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American Bar Association Young Lawyers Division - Vol 14, Issue 8, June 2010: There’s More to Writing a Legal Article Than Writing

The Young Lawyer Vol 14, Issue 8, June 2010: There’s More to Writing a Legal Article Than Writing

Bob Weiss and Amber Vincent of Alyn-Weiss & Associates in Denver, Colorado, can be contacted at and and


There’s More to Writing a Legal Article Than Writing

By Bob Weiss and Amber Vincent

Writing can be an effective tool for young attorneys who are looking to make a name and build a book of business. But, most lawyers fail to capture full value of the time and effort they devote to writing an article. The key to any type of writing is to keep your reader in mind. To really capitalize on the client development potential of writing a legal article, you must take this rule of thumb even further by making your writing an interactive process. You also must have a plan for putting the finished article into potential clients’ and referral sources’ hands.

Before you start writing, contact several clients and referral sources and explain what your article is about and where your article is to appear. Ask them what additional issues or angles they think should be added to the article. Contact not only people whom you regularly contact, but also those with whom you have lost touch or would like to establish a relationship. As leading lawyer coach Mark Mariah has said, articles are “catalysts for conversations.” Also, invite your colleagues to suggest people whom you might contact for additional input.

After your article is published, obtain copies and send them to clients and referrals sources with a handwritten note or letter and ask your colleagues to send copies to their contacts. In the note or letter, ask readers for feedback and suggestions about other articles they would like to see from you. Consider asking recipients if they know of anyone who might be interested in receiving a copy of your article. Surveys show that top rainmakers are far more likely to ask for introductions to potential clients than colleagues who generate less business.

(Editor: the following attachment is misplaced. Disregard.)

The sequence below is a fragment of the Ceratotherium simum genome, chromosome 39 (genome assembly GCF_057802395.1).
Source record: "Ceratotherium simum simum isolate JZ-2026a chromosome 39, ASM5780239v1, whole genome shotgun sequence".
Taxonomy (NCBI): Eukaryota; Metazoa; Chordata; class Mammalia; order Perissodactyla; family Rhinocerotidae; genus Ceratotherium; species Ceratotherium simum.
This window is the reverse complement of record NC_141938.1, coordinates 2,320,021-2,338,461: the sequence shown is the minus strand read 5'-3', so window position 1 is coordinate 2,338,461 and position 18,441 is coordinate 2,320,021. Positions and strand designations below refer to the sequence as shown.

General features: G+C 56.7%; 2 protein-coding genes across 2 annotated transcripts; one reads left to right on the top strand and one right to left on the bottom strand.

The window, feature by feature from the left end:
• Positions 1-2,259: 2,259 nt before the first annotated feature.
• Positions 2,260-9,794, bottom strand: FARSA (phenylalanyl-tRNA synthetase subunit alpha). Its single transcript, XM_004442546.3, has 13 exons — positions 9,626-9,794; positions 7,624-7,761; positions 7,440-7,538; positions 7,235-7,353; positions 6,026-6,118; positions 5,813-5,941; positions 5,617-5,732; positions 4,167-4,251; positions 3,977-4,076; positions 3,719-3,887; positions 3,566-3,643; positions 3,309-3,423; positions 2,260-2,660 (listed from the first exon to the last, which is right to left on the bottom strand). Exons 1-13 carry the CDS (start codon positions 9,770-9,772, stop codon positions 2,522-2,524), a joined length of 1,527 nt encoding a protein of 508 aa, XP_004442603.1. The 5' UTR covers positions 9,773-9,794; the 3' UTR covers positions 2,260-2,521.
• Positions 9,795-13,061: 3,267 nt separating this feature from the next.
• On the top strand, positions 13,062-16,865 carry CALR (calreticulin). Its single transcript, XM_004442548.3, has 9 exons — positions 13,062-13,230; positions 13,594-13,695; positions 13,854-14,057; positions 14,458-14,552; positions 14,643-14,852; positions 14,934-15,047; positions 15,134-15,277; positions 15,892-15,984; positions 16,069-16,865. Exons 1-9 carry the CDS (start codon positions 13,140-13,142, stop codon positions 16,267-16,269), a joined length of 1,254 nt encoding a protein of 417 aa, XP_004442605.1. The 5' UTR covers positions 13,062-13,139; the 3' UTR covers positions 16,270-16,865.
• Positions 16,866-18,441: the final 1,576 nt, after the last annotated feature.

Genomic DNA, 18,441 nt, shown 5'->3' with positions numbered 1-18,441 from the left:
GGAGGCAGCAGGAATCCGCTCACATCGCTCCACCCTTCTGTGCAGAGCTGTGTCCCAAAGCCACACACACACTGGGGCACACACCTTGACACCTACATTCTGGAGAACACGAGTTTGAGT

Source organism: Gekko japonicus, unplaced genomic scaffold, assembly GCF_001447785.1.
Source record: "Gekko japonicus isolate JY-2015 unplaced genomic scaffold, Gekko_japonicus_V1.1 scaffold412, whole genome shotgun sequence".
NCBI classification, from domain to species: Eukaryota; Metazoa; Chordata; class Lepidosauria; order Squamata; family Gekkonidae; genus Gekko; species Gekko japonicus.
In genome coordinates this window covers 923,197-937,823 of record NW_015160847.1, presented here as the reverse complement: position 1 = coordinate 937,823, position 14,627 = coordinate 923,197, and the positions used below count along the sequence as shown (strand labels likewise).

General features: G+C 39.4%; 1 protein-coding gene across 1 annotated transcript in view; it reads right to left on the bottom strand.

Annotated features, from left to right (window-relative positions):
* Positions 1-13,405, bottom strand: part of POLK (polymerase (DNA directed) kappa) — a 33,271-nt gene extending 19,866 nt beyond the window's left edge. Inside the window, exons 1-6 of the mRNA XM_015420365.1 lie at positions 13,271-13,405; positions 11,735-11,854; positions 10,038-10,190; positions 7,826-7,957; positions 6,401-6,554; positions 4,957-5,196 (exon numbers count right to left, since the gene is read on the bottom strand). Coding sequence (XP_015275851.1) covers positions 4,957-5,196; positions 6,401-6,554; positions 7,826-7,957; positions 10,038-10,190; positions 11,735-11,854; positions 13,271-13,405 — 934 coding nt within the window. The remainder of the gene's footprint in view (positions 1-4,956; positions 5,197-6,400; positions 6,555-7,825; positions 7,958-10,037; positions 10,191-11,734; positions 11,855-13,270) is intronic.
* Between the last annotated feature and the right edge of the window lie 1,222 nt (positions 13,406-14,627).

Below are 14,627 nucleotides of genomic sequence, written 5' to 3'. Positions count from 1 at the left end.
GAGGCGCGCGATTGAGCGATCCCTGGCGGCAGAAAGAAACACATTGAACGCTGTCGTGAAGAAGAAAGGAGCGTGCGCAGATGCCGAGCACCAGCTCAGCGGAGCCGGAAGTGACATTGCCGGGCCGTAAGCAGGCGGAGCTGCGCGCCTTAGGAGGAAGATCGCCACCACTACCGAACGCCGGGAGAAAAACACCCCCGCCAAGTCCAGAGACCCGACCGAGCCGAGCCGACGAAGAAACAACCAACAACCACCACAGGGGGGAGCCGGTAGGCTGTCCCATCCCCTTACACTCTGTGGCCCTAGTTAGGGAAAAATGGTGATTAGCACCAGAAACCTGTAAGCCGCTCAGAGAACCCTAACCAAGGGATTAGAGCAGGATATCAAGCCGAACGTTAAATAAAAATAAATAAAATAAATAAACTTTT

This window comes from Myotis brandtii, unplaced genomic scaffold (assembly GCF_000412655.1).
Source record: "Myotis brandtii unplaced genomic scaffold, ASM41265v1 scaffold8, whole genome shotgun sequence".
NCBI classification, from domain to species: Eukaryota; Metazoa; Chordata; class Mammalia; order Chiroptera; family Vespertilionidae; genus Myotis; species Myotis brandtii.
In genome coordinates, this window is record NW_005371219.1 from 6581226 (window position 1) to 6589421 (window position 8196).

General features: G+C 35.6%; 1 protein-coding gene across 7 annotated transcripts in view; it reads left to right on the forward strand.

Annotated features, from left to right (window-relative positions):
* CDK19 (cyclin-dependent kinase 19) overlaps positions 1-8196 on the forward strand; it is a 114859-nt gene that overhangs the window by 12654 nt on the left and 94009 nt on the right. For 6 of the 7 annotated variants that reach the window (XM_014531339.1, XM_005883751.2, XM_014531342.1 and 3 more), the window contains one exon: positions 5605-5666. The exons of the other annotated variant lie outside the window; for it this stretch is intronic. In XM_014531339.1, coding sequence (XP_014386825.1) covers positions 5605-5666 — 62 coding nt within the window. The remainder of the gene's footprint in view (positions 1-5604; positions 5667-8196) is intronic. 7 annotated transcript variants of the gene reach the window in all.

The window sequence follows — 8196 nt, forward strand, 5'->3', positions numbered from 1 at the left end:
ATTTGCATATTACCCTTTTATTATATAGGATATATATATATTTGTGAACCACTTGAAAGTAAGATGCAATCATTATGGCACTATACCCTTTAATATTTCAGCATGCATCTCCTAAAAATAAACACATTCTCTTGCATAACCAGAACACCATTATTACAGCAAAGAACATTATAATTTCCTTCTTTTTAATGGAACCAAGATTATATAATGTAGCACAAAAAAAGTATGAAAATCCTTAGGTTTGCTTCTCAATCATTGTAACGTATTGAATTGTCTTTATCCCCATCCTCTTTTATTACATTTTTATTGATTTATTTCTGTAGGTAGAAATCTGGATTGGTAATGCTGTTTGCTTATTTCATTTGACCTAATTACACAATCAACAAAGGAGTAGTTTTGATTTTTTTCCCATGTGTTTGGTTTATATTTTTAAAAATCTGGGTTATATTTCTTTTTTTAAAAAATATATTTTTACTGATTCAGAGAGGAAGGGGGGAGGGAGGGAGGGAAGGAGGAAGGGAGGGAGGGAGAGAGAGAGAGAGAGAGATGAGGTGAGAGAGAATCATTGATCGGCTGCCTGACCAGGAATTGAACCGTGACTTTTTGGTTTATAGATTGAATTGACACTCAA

Finally, consider into what other formats your article might be adapted. For example, one of our firm’s clients wrote an article on vicarious liability for a bar publication that we broke into four distinct segments and recorded as a series of CDs and podcasts. Our firm is sending the CDs and podcasts to referring counsel quarterly over a one-year period. After a year, the recording will be featured on the firm’s Web site. How might your article translate into video, podcast, or a personal or firm blog post?

Alternatively, blogging is an extremely effective client development tool that can increase your Internet visibility and be less time consuming than writing a published article. Blogs can put your name and expertise in front of readers in one of the most competitive arenas in the writing world today: Internet search results. People surfing the Internet for legal assistance want to know what you have to say, and a blog is a great way to show them that you know what you are talking about.

The key to blogging is to keep it simple and conversational. When a situation arises that would be good for the public or blog subscribers to know about, report on it or offer commentary in a simple blog post of a few paragraphs or even two or three sentences. Ideally, a blogger who is trying to gain a following and potential clients would blog three times or more per week. If you are just starting out as a blogger, try posting one blog per week until it becomes second nature and you realize how easy it really can be.

Remember, writing an article and marketing it effectively is an interactive process, and incorporating these best practices into your publishing efforts will increase the chances of bringing in new business for you and your firm.